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The Event, Politics and Dissent: Alain Badiou and the Utopian Provocations of Brodsky and Utkin

The Event, Politics and Dissent: Alain Badiou and the Utopian Provocations of Brodsky and Utkin Architectural theorists and historians have identified two common types of political response through design: the revolutionary’s utopian “project” and the dissident’s utopian “impulse.” Moreover, in architectural scholarship the former of these is typically celebrated for its vision and manifest agenda, while the latter is often dismissed as escapist and innately ephemeral. However, when viewed in the context of the work of French post-political philosopher Alain Badiou, it is possible to see that the more powerful potential is actually embodied in works of sustained, yet unpredictable, dissent. Using two designs by the Russian Paper Architects Brodsky and Utkin as examples, this article draws on Badiou’s theories to demonstrate the political potential of architectural dissidence. http://www.deepdyve.com/assets/images/DeepDyve-Logo-lg.png Architecture and Culture Taylor & Francis

The Event, Politics and Dissent: Alain Badiou and the Utopian Provocations of Brodsky and Utkin

Architecture and Culture , Volume 2 (1): 14 – Mar 1, 2014

The Event, Politics and Dissent: Alain Badiou and the Utopian Provocations of Brodsky and Utkin

Architecture and Culture , Volume 2 (1): 14 – Mar 1, 2014

Abstract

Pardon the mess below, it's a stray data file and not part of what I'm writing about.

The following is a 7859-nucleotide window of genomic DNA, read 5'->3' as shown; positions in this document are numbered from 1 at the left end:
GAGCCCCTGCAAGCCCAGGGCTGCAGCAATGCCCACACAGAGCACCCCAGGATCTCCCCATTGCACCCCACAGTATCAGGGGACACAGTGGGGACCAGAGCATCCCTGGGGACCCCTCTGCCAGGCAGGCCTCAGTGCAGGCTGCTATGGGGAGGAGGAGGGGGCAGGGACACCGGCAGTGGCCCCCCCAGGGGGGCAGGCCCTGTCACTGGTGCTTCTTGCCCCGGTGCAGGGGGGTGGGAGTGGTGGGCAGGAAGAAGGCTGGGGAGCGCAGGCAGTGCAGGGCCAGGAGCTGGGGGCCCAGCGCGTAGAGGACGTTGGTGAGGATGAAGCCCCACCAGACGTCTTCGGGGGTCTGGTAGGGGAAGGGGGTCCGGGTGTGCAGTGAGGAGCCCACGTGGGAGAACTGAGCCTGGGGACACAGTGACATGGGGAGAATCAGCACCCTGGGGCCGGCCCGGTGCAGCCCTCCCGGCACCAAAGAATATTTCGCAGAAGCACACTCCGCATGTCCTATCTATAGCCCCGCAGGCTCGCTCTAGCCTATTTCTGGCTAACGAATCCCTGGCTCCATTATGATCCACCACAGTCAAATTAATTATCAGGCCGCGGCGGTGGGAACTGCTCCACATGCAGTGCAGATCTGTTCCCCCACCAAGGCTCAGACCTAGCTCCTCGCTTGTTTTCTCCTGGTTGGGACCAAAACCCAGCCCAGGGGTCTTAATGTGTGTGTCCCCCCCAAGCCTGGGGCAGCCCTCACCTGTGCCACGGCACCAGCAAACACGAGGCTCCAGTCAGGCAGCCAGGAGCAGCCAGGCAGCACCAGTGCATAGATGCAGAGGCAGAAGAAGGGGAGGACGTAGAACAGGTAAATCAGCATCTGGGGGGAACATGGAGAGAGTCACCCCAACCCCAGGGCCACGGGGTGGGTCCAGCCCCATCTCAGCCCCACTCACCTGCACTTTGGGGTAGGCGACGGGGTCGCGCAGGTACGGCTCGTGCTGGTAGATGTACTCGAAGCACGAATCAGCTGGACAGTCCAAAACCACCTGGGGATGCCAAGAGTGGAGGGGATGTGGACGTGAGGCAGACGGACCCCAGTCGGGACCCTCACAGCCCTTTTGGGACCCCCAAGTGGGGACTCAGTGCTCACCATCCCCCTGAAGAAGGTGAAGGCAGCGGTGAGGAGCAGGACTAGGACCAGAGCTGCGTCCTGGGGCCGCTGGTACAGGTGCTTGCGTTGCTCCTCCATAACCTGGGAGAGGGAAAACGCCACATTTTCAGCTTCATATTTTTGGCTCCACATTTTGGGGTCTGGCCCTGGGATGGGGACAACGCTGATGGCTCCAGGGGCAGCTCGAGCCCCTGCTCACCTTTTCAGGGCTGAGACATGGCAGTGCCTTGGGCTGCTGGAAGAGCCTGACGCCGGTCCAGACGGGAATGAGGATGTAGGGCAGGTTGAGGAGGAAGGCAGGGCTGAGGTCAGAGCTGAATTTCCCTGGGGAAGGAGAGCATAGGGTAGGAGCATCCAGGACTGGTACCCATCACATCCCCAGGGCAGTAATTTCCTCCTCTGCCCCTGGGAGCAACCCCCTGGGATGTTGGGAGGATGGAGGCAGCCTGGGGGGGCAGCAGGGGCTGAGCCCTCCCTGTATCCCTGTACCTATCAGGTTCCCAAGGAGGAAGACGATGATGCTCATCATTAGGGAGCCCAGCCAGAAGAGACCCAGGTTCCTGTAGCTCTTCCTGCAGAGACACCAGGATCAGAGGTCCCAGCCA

Architectural theorists and historians have identified two common types of political response through design: the revolutionary’s utopian “project” and the dissident’s utopian “impulse.” Moreover, in architectural scholarship the former of these is typically celebrated for its vision and manifest agenda, while the latter is often dismissed as escapist and innately ephemeral. However, when viewed in the context of the work of French post-political philosopher Alain Badiou, it is possible to see that the more powerful potential is actually embodied in works of sustained, yet unpredictable, dissent. Using two designs by the Russian Paper Architects Brodsky and Utkin as examples, this article draws on Badiou’s theories to demonstrate the political potential of architectural dissidence.

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References (39)

Publisher
Taylor & Francis
Copyright
© 2014 Taylor and Francis Group, LLC
ISSN
2050-7836
eISSN
2050-7828
DOI
10.2752/175145214X13796096691409
Publisher site
See Article on Publisher Site

Abstract

Architectural theorists and historians have identified two common types of political response through design: the revolutionary’s utopian “project” and the dissident’s utopian “impulse.” Moreover, in architectural scholarship the former of these is typically celebrated for its vision and manifest agenda, while the latter is often dismissed as escapist and innately ephemeral. However, when viewed in the context of the work of French post-political philosopher Alain Badiou, it is possible to see that the more powerful potential is actually embodied in works of sustained, yet unpredictable, dissent. Using two designs by the Russian Paper Architects Brodsky and Utkin as examples, this article draws on Badiou’s theories to demonstrate the political potential of architectural dissidence.

Journal

Architecture and CultureTaylor & Francis

Published: Mar 1, 2014

Keywords: Alain Badiou; Brodsky and Utkin; dissidence; utopian theory; political theory

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